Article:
Government defends low-tax regime and Apple case at Davos

Oecd chief says Ireland is example of where tax system is being ‘gamed’

Leo Varadkar walks through the congress centre on day three of the World Economic Forum  in Davos, Switzerland.  Photograph: Jason Alden/Bloomberg

Leo Varadkar walks through the congress centre on day three of the World Economic Forum in Davos, Switzerland. Photograph: Jason Alden/Bloomberg

 

Taoiseach Leo Varadkar and Minister for Finance Paschal Donohoe moved on Thursday to defend Ireland’s low-tax regime and €13 billion Apple case at the World Economic Forum (WEF) in Davos, as politicians and international tax officials took swipes at the Republic.

Angel Gurria, secretary general of the Organisation for the Economic Co-operation and Development (OECD), said on a tax panel with Mr Donohoe at the Swiss mountain resort that while his body has always maintained countries should be able to set their own tax rates, Apple’s high-profile “sweetheart deal” in Ireland is an example of where the system was “being gamed”.

Meanwhile, Polish prime minister Mateusz Morawiecki used a session on the future of the EU, where he sat next to the Taoiseach, to take issue with “tax havens in Europe which abuse their power, or abuse their taxation systems to the detriment of other countries”, which, he said, should stop.

“This is not helping the European Union to build trust,” Mr Morawiecki said, noting that he is a strong supporter of an EU-wide digital tax for technology giants operating, to which Ireland is opposed.

Illegal tax aid

Mr Donohoe highlighted that Ireland and Apple are currently appealing a 2016 European Commission decision that the US technology giant received illegal tax aid from the State.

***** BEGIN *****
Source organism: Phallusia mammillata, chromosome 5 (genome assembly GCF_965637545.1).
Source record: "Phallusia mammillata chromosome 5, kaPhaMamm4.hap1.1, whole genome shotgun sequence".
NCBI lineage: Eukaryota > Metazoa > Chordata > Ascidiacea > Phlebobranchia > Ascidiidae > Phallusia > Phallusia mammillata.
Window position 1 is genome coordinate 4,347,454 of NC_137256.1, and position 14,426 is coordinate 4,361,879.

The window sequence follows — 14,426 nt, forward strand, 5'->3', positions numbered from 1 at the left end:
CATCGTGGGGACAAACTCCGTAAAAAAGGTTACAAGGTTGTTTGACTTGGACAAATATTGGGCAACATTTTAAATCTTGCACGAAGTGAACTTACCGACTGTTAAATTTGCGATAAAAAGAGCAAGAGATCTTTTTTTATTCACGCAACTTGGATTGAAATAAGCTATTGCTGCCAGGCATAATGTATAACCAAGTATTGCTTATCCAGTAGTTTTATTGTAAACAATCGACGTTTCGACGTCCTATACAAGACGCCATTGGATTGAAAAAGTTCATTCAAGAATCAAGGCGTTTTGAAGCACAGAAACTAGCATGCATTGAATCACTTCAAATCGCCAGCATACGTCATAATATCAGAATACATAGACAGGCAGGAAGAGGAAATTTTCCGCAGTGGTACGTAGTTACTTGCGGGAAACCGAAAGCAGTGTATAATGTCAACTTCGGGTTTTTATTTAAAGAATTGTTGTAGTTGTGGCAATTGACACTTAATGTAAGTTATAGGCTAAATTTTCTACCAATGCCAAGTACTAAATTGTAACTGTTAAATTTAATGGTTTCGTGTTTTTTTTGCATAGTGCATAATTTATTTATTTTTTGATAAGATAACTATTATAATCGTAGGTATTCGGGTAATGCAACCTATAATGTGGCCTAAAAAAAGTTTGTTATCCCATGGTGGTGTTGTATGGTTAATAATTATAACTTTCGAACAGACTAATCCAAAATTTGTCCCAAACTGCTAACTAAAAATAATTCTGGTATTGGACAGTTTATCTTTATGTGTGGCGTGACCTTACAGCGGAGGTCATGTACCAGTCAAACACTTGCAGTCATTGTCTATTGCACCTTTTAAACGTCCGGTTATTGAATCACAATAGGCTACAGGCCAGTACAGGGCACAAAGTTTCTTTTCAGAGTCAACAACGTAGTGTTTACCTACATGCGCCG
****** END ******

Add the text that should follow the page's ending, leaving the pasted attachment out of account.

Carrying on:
“The key case that we will be putting forward is that much of the charges that have been levied at us are due to the fact that there was a mismatch between our tax code and the international tax environment,” the minister said, adding that much of this was addressed by US law changes in late 2017 paving they way for the country’s multinationals to repatriate earnings at a discounted tax rate.

The EU’s case is that the Revenue Commissioners gave Apple an unfair advantage in two “rulings” in 1991 and 2007, by allowing the company channel most of its European sales through “head office” divisions of two group subsidiaries in Ireland, which were non-resident for tax purposes.

Apple and the Government argue that because the iPhone marker’s products and services are created, designed and engineered in the US, the bulk of the profits of the units were due on the other side of the Atlantic.

Meanwhile, Mr Varadkar and Mr Donohoe said Ireland has not been given enough credit for its moves in recent years to close off various tax loopholes. These include the so-called “double Irish”, and a strategy whereby companies could be resident in Ireland but stateless for tax purposes.

Aggressive tax planning

Both said that the State will continue to close off any other loopholes that might be used by companies for aggressive tax planning.

Still, the Republic, having long resisted efforts by the European Commission to set up a common consolidated corporate tax base (CCCTB) and financial transactions tax regime, was among a group of countries, including Sweden and Denmark, that effectively blocked a Brussels proposal last year to introduce a digital tax, levied at a rate of 3 per cent on EU-based digital sales of multinational companies.

The Government has repeatedly insisted that any digital tax should be levied on profits, not sales, and be led by at OECD level, not by the EU. The 34-member OECD is working on laying the groundwork this year on an international tax on technology giants, with Mr Gurria signalling that “implantation” of this will start in 2020.

“We need to tax the digital [world],” he said, adding that it is important that the system is “put together very prudently” and has “broad-based agreement”.